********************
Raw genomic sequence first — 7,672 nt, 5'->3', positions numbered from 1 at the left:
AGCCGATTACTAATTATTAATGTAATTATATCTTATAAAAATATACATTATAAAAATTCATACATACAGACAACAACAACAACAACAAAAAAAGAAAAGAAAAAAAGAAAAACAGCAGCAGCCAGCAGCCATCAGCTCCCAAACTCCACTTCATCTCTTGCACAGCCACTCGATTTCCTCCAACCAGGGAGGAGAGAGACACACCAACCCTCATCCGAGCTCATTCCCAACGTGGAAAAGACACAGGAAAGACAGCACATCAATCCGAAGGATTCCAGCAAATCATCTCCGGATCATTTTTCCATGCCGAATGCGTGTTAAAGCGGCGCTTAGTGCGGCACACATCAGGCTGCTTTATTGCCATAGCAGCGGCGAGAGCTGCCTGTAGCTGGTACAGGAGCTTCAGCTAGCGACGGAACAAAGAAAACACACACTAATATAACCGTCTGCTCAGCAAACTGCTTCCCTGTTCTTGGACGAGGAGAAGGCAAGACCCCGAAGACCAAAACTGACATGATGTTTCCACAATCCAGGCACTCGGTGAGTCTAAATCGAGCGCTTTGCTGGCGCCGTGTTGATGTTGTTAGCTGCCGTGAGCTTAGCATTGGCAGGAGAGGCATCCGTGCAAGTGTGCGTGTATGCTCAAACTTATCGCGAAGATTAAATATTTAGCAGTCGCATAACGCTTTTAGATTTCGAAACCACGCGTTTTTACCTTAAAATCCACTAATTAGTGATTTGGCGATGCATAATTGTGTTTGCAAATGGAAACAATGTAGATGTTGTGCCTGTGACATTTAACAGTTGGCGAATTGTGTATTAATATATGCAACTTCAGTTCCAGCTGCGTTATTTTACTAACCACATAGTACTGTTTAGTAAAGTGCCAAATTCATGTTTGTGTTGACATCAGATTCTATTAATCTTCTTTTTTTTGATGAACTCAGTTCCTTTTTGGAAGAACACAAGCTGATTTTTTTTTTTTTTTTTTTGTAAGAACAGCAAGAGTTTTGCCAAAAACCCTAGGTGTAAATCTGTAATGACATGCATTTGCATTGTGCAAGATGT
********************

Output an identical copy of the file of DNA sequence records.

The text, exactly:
Raw genomic sequence first — 7,672 nt, 5'->3', positions numbered from 1 at the left:
AGCCGATTACTAATTATTAATGTAATTATATCTTATAAAAATATACATTATAAAAATTCATACATACAGACAACAACAACAACAACAAAAAAAGAAAAGAAAAAAAGAAAAACAGCAGCAGCCAGCAGCCATCAGCTCCCAAACTCCACTTCATCTCTTGCACAGCCACTCGATTTCCTCCAACCAGGGAGGAGAGAGACACACCAACCCTCATCCGAGCTCATTCCCAACGTGGAAAAGACACAGGAAAGACAGCACATCAATCCGAAGGATTCCAGCAAATCATCTCCGGATCATTTTTCCATGCCGAATGCGTGTTAAAGCGGCGCTTAGTGCGGCACACATCAGGCTGCTTTATTGCCATAGCAGCGGCGAGAGCTGCCTGTAGCTGGTACAGGAGCTTCAGCTAGCGACGGAACAAAGAAAACACACACTAATATAACCGTCTGCTCAGCAAACTGCTTCCCTGTTCTTGGACGAGGAGAAGGCAAGACCCCGAAGACCAAAACTGACATGATGTTTCCACAATCCAGGCACTCGGTGAGTCTAAATCGAGCGCTTTGCTGGCGCCGTGTTGATGTTGTTAGCTGCCGTGAGCTTAGCATTGGCAGGAGAGGCATCCGTGCAAGTGTGCGTGTATGCTCAAACTTATCGCGAAGATTAAATATTTAGCAGTCGCATAACGCTTTTAGATTTCGAAACCACGCGTTTTTACCTTAAAATCCACTAATTAGTGATTTGGCGATGCATAATTGTGTTTGCAAATGGAAACAATGTAGATGTTGTGCCTGTGACATTTAACAGTTGGCGAATTGTGTATTAATATATGCAACTTCAGTTCCAGCTGCGTTATTTTACTAACCACATAGTACTGTTTAGTAAAGTGCCAAATTCATGTTTGTGTTGACATCAGATTCTATTAATCTTCTTTTTTTTGATGAACTCAGTTCCTTTTTGGAAGAACACAAGCTGATTTTTTTTTTTTTTTTTTTGTAAGAACAGCAAGAGTTTTGCCAAAAACCCTAGGTGTAAATCTGTAATGACATGCATTTGCATTGTGCAAGATGT